Pink Salt: Should you Pass?

Which Salt is Better for health? Himalayan Pink Salt or Pure Sea Salt?

I get asked this question so regularly that it’s worth a post of it’s own.

I’ll assume that you already know that table salt – whether it is sea salt, rock salt, iodated salt or koshering salt has been stripped of minerals and is basically sodium chloride with some “free flow agent” thrown in to keep it from clumping in your shaker.

This is not worthy of being called “salt”, no matter how white, fine or freely running…so we’ll move on swiftly. Salts that are considered health enhancing are those that contain a full mineral complement. That means ALL the minerals essential to life – and some more that we don’t know the first thing about. They have a similar sodium chloride content to table salts, but they have a higher mineral content.

Often, there is a misconception that salts vary greatly if they are sea salt or rock salt, pink, grey or white. All salt is sea salt – some salt pans and salt hills are simply ancient seas, lochs and lakes that have evaporated or formed into structures located far from where the sea is today. So whether it’s Pink Himalayan Salt from Pakistan or Pink Desert Salt from Australia, it was all sea salt once upon a time.

Until few years ago only smug vegans and really well informed holistic health practitioners knew about which salt was the “right” salt, until the world was hit by the Himalayan Salt marketeers. This began the Pink Salt craze, and today no asthmatic can pass the salt safely without first being subjected to an anecdote about how Himalayan  salt drinks, nasal sprays, bath salts and even lamps cured their aunt’s friend’s cousin.  Many people believe Professor Buteyko would have preferred pink Himalayan salt had he been around today, but I’m not convinced he would have approved.

Buteyko was clear; apparently specifying to Jennifer and Russell Stark (of Buteyko Works in Australia) when he met them in New Zealand in 2000; that the best salt for good health was Fresh Sea Salt – and the greyer the better.

Why?

Himalayan Salt comes from the Salt Mountains of Pakistan and is said to be millions of years old.  It’s been touted as a cure for all sorts of illnesses and it’s been said to be the great saviour of our electrolyte challenged bodies. But a deeper look into Himalayan Salt  reveals that Hand Harvested South Atlantic Ocean salt is probably better for you.

Here’s some very good reasons why I believe this is the case:

Coastal Sea Salt is Hand Harvested, Himalayan Salt is Mined:

Most of us see crystalline salt and assume this must mean it is unprocessed – but nothing could be further from the truth. Mining salt is still mining. Mining is a process. A rather in-your-face kind of process that doesn’t bear out the claims of the Himalayan salt sellers who promise an “unprocessed and un-adulterated” salt product. Mining salt means using industrial equipment and machinery, rock crushers, bulldozers and trucks. There’s a lot of opportunity for contamination.

Khewra Salt Mine
This picture is from a site that sells mining equipment for salt mines. According to this site, this is the Khewra Salt Mine in Pakistan where Himalayan Salt is extracted.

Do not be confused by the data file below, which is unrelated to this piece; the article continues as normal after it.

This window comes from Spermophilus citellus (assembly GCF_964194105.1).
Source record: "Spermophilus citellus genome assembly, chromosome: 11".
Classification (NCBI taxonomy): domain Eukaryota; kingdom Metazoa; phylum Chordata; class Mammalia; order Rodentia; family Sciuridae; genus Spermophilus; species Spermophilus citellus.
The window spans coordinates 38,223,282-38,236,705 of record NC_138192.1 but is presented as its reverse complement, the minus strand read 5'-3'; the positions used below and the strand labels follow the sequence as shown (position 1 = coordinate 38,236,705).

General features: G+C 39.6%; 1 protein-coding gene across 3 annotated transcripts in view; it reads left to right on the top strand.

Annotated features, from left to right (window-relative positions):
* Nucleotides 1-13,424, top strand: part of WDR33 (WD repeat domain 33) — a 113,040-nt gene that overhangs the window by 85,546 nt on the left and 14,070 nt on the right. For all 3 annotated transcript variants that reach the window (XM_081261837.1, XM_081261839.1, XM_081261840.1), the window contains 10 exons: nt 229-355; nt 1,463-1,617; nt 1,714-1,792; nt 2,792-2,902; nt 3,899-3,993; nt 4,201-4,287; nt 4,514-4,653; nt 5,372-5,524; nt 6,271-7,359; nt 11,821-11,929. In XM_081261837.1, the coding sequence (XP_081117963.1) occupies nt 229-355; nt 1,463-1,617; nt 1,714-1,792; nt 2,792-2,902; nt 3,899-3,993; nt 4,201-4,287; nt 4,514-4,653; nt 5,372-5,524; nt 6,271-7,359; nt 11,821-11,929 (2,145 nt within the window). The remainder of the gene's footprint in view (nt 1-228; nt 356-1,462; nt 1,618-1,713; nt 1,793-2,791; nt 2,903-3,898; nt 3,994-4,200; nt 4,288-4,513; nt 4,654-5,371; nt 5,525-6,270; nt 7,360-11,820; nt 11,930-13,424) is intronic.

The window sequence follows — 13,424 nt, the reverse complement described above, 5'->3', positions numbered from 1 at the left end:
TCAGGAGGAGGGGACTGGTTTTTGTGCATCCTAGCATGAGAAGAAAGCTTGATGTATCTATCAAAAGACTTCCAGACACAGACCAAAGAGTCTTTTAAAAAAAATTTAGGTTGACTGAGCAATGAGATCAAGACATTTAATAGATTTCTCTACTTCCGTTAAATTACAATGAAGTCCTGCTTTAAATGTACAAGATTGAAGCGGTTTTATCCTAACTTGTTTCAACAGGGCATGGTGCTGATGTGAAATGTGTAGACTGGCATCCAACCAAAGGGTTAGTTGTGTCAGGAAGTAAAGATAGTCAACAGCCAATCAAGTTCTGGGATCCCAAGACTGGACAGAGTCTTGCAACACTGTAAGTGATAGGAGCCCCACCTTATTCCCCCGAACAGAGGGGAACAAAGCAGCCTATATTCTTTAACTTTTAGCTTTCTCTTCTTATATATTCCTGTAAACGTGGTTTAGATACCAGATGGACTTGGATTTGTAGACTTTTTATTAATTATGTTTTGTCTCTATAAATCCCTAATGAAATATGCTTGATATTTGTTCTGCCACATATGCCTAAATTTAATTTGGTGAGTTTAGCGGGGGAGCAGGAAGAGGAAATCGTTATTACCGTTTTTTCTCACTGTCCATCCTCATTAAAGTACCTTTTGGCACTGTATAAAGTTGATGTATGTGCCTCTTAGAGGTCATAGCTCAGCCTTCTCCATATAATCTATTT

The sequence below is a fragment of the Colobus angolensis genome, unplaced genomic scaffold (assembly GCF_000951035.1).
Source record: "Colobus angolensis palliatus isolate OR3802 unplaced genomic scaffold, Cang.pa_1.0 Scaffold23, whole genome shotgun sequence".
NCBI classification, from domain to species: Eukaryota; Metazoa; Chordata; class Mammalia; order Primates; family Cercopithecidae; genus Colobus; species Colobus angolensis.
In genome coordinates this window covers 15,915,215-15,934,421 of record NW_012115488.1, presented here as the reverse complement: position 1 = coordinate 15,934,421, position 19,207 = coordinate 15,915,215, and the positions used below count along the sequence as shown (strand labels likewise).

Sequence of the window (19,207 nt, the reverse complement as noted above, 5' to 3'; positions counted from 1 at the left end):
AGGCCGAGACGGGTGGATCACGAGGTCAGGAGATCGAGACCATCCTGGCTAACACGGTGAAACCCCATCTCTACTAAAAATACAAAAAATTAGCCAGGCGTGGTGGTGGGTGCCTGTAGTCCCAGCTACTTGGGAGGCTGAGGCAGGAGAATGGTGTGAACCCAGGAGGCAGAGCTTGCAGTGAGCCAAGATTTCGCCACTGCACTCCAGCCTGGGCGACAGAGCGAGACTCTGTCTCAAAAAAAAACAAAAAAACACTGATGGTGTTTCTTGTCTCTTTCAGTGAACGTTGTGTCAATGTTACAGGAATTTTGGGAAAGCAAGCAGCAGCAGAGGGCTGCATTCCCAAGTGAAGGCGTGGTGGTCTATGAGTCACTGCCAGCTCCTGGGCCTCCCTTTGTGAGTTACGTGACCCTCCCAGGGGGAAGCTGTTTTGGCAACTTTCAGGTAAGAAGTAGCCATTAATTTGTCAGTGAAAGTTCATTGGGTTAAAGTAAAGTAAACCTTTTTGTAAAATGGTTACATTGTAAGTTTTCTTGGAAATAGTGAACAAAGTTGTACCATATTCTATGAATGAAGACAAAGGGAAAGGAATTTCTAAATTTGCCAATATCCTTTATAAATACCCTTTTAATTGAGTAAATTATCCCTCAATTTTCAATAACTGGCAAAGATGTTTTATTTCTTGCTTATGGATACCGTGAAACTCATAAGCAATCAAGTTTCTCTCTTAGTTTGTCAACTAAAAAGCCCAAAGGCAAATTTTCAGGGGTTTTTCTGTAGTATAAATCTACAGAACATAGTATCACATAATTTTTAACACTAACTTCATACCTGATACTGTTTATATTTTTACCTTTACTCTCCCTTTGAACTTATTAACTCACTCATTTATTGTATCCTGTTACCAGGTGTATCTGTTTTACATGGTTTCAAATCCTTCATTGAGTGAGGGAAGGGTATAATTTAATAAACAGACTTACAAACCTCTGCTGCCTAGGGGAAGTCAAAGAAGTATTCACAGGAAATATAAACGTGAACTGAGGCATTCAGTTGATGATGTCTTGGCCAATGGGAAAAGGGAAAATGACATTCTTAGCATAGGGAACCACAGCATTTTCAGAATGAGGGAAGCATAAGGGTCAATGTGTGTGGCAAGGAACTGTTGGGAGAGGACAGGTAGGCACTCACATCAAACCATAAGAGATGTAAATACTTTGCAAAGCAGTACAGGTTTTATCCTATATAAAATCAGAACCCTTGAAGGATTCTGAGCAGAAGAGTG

By comparison, hand harvested sea salt is truly a “whole” and un-industrialized foodstuff.  Sea salt collects naturally in pools or pans on the sea shore and is dried in the wind and sun. Most sea salt harvesting happens in the timeless traditions of our forefathers channeling seawater into pans and allowing to dry in the sun.  Fresh sea salt is completely unprocessed – no mines, conveyors or dumps – and unadulterated with anything.

Salt Harvesting Gozo
This picture is from a video on youtube showing students hand harvesting salt in Gozo, Malta.

This sun dried sea salt is simply scooped up and put through a sieve to filter particles. It is then crushed to the desired fineness and this is technically the only “processing” that happens to it.

Coastal Sea Salt is sustainable, Himalayan Salt is not!

 

Coastal sea salt is a truly sustainable resource that is refreshed daily by the life-giving oceans. Hand harvesting creates almost no impact on sealife and marine resources. By comparison, the mining of Himalayan Salt inevitably means environmental degradation – sooner or later – and, eventually, an end to the resource that is reputed to be around 800 million years old. The amazing fossils and scientific discoveries found in the Himalayan salt mountains bear testimony to a heritage sadly being lost, and the Himalyan Salt Mountain is tentatively listed for World Heritage Status. Sea salt is usually locally available – especially in South Africa – whereas Himalayan Salt needs to be transported across the globe creating a massive carbon footprint and contributing to emissions – and degradation of the entire planet. If Food Miles are important to you – your salt could be sabotaging your best efforts to stay Green and Clean.

Pink Salt has “extra minerals” – But do you need or want them?

Himalayan Salt, like fresh sea salt has a good mineral content, but many product websites declare it has more minerals per gram than sea salt. This is true.  Himalayan salt contains additional minerals when compared to fresh sea salt, but it should be pointed out that these are radioactive substances, like Polonium and Radium. Although present in tiny amounts, of course, but still highly toxic. To date, I have not found any salt supplier that lists these elements in their chemical analysis – except for Himalayan Salt sellers. So while it does appear to contain a few extra minerals compared to fresh sea salt – these minerals may not be what you need or want.

It seems to me that when comparing our Southern Atlantic ocean salt to mined Himalayan rock salt – the local, fresh, sustainable version wins out every time  – and it poses less potential risk.

©Buteyko South Africa

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